A federal judge has ordered Clinton staffers to stop deleting any more e-mails. That comes after the revelation that two of four e-mails under increased scrutiny may be the smoking gun proof that Hillary Clinton broke the law and disclosed secret information on the American military in her personal e-mails.
The two emails on Hillary Rodham Clinton’s private server that an auditor deemed “top secret” include a discussion of a news article detailing a U.S. drone operation and a separate conversation that could point back to highly classified material in an improper manner or merely reflect information collected independently, U.S. officials who have reviewed the correspondence told The Associated Press.
On Monday, the inspector general for the 17 spy agencies that make up what is known as the intelligence community told Congress that two of 40 emails in a random sample of the 30,000 emails Clinton gave the State Department for review contained information deemed “Top Secret/Sensitive Compartmented Information,” one of the government’s highest levels of classification.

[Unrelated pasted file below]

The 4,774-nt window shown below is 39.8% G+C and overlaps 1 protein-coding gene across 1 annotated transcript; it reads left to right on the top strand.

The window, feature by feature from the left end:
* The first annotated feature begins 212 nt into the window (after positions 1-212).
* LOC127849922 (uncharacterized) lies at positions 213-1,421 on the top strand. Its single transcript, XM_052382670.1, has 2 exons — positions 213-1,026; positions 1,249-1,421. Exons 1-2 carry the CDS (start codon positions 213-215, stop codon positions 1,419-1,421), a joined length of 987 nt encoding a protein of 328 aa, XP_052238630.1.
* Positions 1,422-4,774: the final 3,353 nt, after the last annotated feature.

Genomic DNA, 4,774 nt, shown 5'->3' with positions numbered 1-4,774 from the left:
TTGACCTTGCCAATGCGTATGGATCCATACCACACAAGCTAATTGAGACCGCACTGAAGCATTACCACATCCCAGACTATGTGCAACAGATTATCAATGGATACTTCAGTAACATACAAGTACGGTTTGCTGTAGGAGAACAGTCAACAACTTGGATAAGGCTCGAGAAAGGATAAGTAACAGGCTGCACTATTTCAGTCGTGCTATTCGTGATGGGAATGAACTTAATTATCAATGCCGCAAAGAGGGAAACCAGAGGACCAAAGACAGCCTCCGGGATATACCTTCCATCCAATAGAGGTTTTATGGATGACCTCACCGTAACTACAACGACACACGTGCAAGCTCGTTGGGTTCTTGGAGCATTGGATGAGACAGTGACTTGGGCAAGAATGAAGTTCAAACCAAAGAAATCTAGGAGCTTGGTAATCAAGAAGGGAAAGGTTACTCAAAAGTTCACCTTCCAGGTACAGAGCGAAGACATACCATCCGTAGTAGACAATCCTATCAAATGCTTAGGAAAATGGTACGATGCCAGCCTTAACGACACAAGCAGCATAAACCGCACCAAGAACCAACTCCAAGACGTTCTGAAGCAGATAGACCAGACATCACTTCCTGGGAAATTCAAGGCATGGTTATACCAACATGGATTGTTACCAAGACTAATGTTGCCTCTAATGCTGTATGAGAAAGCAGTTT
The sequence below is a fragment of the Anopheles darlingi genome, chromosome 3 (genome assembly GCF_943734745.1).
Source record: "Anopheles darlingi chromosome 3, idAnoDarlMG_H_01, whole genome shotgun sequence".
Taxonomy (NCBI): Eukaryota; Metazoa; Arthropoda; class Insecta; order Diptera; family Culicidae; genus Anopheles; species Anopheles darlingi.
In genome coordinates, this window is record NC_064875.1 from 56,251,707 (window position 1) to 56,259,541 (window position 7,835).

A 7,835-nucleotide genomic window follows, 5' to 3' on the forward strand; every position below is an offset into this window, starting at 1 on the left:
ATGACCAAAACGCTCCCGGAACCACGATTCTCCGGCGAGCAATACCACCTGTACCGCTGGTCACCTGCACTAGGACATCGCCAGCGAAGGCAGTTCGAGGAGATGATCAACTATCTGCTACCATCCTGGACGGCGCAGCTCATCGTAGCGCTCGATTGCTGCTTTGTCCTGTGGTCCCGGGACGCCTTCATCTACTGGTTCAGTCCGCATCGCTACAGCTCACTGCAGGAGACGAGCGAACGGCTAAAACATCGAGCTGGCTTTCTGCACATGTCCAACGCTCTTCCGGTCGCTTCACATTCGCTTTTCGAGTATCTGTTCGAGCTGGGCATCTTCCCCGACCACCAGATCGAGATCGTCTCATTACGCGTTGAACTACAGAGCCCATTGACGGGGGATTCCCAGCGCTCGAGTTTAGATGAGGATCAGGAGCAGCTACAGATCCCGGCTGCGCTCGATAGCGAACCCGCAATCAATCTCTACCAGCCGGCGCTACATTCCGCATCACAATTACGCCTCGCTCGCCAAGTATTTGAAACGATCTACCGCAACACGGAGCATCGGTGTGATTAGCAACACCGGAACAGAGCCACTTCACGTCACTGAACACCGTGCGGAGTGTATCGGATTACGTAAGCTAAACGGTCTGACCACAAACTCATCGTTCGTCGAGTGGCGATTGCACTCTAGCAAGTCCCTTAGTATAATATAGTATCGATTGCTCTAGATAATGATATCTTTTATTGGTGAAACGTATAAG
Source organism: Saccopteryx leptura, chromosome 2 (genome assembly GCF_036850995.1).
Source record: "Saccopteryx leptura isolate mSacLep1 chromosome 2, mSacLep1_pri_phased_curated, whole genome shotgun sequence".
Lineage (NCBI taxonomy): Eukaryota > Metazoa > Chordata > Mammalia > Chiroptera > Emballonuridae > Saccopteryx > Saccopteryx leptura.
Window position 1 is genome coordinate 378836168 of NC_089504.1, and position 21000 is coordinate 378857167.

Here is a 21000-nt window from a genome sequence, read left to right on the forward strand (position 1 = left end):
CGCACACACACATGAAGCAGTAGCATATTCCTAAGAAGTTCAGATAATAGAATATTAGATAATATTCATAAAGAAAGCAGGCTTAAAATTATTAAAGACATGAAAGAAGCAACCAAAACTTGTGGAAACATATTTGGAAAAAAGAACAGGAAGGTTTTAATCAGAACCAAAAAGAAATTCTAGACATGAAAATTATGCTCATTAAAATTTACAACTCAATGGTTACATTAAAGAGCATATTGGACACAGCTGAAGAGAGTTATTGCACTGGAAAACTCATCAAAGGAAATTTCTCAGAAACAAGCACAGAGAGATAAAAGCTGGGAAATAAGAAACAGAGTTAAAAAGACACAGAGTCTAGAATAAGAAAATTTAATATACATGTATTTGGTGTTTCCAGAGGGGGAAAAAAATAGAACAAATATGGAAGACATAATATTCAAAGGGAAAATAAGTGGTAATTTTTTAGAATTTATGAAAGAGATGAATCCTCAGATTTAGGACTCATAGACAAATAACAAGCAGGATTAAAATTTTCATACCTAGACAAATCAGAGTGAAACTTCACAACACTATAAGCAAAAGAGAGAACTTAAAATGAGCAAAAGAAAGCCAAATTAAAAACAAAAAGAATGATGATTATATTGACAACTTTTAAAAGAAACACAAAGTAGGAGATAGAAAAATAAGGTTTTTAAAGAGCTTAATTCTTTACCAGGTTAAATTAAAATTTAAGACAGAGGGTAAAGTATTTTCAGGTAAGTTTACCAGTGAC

The officials who spoke to the AP on condition of anonymity work in intelligence and other agencies. They wouldn’t detail the contents of the emails because of ongoing questions about classification level.
The drone exchange, the officials said, begins with a copy of a news article that discusses the CIA drone program that targets terrorists in Pakistan and elsewhere. The copy makes reference to classified information, and a Clinton adviser follows up by dancing around a top secret in a way that could possibly be inferred as confirmation, they said.
A second email reviewed by Charles McCullough, the intelligence community inspector general, appears more suspect. Some said it improperly points back to highly classified material.
The emails came to light Tuesday after Sen. Chuck Grassley, R-Iowa, reported that McCullough found four “highly classified” emails on the unusual homebrew server that Clinton used while she was secretary of State. Two were sent back to the State Department for review, but Grassley said the other two were, in fact, classified at the closely guarded “Top Secret/SCI level.”
The Associated Press contributed to this article